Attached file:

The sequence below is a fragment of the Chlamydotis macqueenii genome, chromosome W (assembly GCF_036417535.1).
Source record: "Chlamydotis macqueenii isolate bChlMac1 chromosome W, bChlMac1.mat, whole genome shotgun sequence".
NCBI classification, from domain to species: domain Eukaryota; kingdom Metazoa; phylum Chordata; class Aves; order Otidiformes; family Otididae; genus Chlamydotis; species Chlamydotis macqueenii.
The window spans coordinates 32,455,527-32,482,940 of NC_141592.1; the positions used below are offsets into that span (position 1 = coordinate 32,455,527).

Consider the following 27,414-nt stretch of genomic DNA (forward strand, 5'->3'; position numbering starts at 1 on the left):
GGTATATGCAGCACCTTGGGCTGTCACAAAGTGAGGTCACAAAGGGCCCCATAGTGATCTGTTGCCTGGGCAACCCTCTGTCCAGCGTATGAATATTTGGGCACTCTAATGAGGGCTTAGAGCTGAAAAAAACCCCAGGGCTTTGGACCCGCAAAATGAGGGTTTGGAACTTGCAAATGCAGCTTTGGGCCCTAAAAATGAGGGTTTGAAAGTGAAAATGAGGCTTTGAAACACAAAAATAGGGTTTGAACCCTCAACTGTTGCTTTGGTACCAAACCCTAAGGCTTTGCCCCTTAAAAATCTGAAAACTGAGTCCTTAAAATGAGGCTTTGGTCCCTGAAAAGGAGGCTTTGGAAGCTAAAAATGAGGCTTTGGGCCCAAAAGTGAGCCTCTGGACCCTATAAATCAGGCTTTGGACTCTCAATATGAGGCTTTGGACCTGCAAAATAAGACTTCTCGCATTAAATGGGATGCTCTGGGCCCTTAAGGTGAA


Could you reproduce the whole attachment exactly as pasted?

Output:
The sequence below is a fragment of the Chlamydotis macqueenii genome, chromosome W (assembly GCF_036417535.1).
Source record: "Chlamydotis macqueenii isolate bChlMac1 chromosome W, bChlMac1.mat, whole genome shotgun sequence".
NCBI classification, from domain to species: domain Eukaryota; kingdom Metazoa; phylum Chordata; class Aves; order Otidiformes; family Otididae; genus Chlamydotis; species Chlamydotis macqueenii.
The window spans coordinates 32,455,527-32,482,940 of NC_141592.1; the positions used below are offsets into that span (position 1 = coordinate 32,455,527).

Consider the following 27,414-nt stretch of genomic DNA (forward strand, 5'->3'; position numbering starts at 1 on the left):
GGTATATGCAGCACCTTGGGCTGTCACAAAGTGAGGTCACAAAGGGCCCCATAGTGATCTGTTGCCTGGGCAACCCTCTGTCCAGCGTATGAATATTTGGGCACTCTAATGAGGGCTTAGAGCTGAAAAAAACCCCAGGGCTTTGGACCCGCAAAATGAGGGTTTGGAACTTGCAAATGCAGCTTTGGGCCCTAAAAATGAGGGTTTGAAAGTGAAAATGAGGCTTTGAAACACAAAAATAGGGTTTGAACCCTCAACTGTTGCTTTGGTACCAAACCCTAAGGCTTTGCCCCTTAAAAATCTGAAAACTGAGTCCTTAAAATGAGGCTTTGGTCCCTGAAAAGGAGGCTTTGGAAGCTAAAAATGAGGCTTTGGGCCCAAAAGTGAGCCTCTGGACCCTATAAATCAGGCTTTGGACTCTCAATATGAGGCTTTGGACCTGCAAAATAAGACTTCTCGCATTAAATGGGATGCTCTGGGCCCTTAAGGTGAA